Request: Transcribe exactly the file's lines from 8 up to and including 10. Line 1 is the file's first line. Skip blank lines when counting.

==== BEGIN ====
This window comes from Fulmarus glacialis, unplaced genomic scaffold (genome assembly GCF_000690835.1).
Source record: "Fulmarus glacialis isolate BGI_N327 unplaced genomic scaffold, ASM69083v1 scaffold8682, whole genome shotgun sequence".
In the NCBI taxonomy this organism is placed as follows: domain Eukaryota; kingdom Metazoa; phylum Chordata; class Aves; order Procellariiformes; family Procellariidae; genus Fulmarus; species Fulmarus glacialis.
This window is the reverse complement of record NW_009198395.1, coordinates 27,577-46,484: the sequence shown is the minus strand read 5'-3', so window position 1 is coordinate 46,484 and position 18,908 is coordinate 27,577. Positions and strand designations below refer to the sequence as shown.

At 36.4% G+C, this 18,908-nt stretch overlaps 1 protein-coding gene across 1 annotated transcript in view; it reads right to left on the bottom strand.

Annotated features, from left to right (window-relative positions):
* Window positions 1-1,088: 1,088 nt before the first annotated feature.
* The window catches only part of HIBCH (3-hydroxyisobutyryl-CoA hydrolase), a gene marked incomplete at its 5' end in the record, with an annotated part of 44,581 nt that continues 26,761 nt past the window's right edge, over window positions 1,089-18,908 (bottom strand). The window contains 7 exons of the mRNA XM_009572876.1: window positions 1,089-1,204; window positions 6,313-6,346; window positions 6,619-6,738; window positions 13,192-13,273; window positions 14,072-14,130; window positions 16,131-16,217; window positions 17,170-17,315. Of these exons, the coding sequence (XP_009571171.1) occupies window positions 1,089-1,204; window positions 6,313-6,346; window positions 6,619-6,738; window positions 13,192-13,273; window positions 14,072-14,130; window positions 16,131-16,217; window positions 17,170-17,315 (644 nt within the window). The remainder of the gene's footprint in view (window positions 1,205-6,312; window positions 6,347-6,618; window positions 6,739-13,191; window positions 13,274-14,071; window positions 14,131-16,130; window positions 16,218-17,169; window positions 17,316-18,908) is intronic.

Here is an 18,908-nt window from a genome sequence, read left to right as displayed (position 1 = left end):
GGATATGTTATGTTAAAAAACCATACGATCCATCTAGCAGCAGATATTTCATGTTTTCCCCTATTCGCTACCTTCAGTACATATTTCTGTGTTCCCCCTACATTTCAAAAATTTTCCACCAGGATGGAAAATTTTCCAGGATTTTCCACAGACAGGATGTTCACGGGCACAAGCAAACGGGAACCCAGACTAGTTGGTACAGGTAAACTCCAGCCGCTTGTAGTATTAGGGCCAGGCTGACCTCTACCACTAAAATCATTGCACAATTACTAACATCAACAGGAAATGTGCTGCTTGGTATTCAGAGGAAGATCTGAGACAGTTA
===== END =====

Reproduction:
* The window catches only part of HIBCH (3-hydroxyisobutyryl-CoA hydrolase), a gene marked incomplete at its 5' end in the record, with an annotated part of 44,581 nt that continues 26,761 nt past the window's right edge, over window positions 1,089-18,908 (bottom strand). The window contains 7 exons of the mRNA XM_009572876.1: window positions 1,089-1,204; window positions 6,313-6,346; window positions 6,619-6,738; window positions 13,192-13,273; window positions 14,072-14,130; window positions 16,131-16,217; window positions 17,170-17,315. Of these exons, the coding sequence (XP_009571171.1) occupies window positions 1,089-1,204; window positions 6,313-6,346; window positions 6,619-6,738; window positions 13,192-13,273; window positions 14,072-14,130; window positions 16,131-16,217; window positions 17,170-17,315 (644 nt within the window). The remainder of the gene's footprint in view (window positions 1,205-6,312; window positions 6,347-6,618; window positions 6,739-13,191; window positions 13,274-14,071; window positions 14,131-16,130; window positions 16,218-17,169; window positions 17,316-18,908) is intronic.

Here is an 18,908-nt window from a genome sequence, read left to right as displayed (position 1 = left end):
GGATATGTTATGTTAAAAAACCATACGATCCATCTAGCAGCAGATATTTCATGTTTTCCCCTATTCGCTACCTTCAGTACATATTTCTGTGTTCCCCCTACATTTCAAAAATTTTCCACCAGGATGGAAAATTTTCCAGGATTTTCCACAGACAGGATGTTCACGGGCACAAGCAAACGGGAACCCAGACTAGTTGGTACAGGTAAACTCCAGCCGCTTGTAGTATTAGGGCCAGGCTGACCTCTACCACTAAAATCATTGCACAATTACTAACATCAACAGGAAATGTGCTGCTTGGTATTCAGAGGAAGATCTGAGACAGTTA